South Africa's Damon Galgut Wins Booker Prize for The Promise

South African playwright and novelist Damon Galgut has won the prestigious Booker Prize for fiction for his novel The Promise. This was the third time Galgut appeared on the prize's longlist. He was shortlisted in 2003 and 2010.

The book tells of a white South African family who failed to keep a promise to the black woman who worked for them her whole life. 

Galgut became the third South African writer to have won the Booker Prize, following Nadine Gordimer who won the award in 1974 for The Conservationist, and JM Coetzee who won in 1983 for The Life and Times of Michael K, and in 1999 for Disgrace.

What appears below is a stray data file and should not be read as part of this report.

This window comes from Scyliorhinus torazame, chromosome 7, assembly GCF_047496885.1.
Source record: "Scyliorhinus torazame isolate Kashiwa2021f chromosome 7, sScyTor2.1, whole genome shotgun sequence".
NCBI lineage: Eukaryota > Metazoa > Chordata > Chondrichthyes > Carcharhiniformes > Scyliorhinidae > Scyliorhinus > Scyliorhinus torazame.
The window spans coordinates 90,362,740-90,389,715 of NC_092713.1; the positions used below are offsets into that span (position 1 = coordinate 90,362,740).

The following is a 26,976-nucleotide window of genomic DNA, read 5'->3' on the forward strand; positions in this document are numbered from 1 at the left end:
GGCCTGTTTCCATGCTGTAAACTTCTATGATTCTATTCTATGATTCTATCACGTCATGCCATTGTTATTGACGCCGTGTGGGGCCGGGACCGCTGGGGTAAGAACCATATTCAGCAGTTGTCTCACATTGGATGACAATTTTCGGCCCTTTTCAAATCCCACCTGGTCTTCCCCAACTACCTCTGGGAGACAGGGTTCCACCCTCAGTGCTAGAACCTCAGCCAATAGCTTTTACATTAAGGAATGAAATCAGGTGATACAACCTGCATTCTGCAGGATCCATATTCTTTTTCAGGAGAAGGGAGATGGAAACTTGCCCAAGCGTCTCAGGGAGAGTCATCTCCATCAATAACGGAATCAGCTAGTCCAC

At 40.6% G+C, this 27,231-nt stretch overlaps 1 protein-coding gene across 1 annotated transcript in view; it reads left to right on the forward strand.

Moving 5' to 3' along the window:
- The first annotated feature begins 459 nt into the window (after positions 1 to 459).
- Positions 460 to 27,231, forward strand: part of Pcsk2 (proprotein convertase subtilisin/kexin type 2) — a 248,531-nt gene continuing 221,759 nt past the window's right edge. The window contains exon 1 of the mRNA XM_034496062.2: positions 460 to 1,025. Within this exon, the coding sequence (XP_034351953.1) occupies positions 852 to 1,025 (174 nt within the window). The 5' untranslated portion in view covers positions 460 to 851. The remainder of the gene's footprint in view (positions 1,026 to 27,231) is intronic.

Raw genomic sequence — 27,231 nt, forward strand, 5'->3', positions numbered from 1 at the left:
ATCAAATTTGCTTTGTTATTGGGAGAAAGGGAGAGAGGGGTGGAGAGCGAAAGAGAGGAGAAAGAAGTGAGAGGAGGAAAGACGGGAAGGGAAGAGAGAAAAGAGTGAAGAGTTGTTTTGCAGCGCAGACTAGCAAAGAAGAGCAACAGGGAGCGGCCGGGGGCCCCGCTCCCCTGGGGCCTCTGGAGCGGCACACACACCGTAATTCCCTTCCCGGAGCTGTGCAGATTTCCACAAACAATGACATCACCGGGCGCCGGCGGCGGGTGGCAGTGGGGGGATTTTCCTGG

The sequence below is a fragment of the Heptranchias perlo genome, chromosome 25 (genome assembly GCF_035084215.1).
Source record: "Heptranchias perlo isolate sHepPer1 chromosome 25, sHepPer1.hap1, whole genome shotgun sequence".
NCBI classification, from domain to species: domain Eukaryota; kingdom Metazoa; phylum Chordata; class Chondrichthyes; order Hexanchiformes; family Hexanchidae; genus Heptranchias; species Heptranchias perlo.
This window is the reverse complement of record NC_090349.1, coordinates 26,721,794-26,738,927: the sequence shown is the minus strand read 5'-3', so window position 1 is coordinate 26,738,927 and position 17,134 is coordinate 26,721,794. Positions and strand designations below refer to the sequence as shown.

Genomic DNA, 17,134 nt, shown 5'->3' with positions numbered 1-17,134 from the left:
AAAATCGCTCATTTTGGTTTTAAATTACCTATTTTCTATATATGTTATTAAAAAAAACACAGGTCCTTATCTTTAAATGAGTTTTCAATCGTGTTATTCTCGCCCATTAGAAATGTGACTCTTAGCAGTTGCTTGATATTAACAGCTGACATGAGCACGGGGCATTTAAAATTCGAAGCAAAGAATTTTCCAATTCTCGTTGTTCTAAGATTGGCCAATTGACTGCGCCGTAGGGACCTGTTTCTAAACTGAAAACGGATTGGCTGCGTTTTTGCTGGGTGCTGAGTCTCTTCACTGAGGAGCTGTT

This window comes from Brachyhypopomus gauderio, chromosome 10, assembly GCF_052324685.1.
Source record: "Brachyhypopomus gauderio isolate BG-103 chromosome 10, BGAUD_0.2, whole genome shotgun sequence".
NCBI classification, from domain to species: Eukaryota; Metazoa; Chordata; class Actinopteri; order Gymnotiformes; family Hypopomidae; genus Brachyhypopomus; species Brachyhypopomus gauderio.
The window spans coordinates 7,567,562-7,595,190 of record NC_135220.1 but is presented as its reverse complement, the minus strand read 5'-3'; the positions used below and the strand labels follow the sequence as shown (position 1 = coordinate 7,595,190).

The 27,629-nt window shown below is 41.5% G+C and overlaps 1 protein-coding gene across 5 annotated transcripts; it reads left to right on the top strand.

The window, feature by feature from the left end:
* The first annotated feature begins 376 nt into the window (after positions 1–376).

The judges said the novel 'combines an extraordinary story with rich themes - the history of the last 40 years in South Africa - in an incredibly well-wrought package'.

In his acceptance, Galgut said: "This has been a great year for African writing and I'd like to accept this on behalf of all the stories told and untold, the writers heard and unheard, from the remarkable continent that I'm part of," he said.

The Booker Prize for Fiction is open to works by writers of any nationality, written in English and published in the UK or Ireland. Last year, two African authors - Ethiopian author Maaza Mengiste and Zimbabwean writer Tsitsi Dangarembga - made the shortlist but neither of them won.


'The Promise' was a favorite for the prize

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